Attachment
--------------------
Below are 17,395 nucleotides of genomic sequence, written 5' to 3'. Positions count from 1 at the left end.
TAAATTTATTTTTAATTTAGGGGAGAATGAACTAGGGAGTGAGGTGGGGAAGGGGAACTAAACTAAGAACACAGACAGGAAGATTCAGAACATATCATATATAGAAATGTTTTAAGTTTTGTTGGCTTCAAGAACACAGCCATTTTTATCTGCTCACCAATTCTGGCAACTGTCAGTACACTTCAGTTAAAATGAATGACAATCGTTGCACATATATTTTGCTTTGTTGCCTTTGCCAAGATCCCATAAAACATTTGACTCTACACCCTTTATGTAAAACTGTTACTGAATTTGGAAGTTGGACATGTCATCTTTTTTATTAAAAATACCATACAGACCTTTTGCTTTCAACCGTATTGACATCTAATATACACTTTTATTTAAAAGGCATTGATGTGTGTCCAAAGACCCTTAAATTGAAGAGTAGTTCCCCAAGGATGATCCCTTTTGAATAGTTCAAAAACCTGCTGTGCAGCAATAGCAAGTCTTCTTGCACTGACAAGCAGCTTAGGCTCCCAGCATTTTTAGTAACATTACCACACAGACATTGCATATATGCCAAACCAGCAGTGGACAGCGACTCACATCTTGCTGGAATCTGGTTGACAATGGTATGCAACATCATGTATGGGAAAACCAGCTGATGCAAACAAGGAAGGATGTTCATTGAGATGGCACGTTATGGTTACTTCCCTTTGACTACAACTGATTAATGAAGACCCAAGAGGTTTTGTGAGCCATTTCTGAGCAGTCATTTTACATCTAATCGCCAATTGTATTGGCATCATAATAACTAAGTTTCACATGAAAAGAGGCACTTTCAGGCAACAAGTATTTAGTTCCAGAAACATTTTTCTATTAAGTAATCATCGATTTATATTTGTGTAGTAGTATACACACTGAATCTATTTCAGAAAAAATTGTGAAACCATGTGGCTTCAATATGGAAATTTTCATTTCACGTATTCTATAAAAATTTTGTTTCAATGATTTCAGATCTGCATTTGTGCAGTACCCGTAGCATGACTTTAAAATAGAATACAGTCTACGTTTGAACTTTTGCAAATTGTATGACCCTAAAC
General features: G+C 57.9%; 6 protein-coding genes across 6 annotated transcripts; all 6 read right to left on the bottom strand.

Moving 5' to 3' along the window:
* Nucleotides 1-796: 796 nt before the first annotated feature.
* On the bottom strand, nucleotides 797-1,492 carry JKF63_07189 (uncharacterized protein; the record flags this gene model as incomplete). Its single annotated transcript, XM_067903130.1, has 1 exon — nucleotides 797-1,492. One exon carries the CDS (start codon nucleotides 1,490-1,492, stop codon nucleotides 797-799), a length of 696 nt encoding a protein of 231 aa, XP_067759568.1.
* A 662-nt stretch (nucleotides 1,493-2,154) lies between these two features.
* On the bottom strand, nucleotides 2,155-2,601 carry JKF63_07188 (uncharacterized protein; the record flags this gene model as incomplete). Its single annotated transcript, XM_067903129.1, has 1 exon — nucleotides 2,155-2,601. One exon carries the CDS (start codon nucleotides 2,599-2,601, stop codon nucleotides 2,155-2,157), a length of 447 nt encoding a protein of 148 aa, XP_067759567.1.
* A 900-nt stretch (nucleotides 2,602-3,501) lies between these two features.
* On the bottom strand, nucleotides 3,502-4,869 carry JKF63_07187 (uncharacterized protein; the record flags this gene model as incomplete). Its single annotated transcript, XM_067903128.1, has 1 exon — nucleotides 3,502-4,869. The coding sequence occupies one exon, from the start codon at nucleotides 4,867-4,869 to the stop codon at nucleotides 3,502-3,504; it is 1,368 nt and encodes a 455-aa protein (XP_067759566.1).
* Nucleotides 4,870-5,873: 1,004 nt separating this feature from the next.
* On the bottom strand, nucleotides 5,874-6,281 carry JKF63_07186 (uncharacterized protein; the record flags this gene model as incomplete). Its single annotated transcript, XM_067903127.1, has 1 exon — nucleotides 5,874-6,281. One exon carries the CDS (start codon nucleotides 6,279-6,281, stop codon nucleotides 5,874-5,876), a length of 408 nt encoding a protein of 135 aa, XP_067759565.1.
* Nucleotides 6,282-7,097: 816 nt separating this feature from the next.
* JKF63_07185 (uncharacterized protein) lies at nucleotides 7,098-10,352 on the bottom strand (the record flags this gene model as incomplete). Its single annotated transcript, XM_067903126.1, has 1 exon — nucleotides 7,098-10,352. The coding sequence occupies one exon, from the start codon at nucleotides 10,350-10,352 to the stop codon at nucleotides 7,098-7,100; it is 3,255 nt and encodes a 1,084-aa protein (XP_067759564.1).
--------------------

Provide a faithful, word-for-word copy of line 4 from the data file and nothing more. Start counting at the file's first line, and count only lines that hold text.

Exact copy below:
Moving 5' to 3' along the window: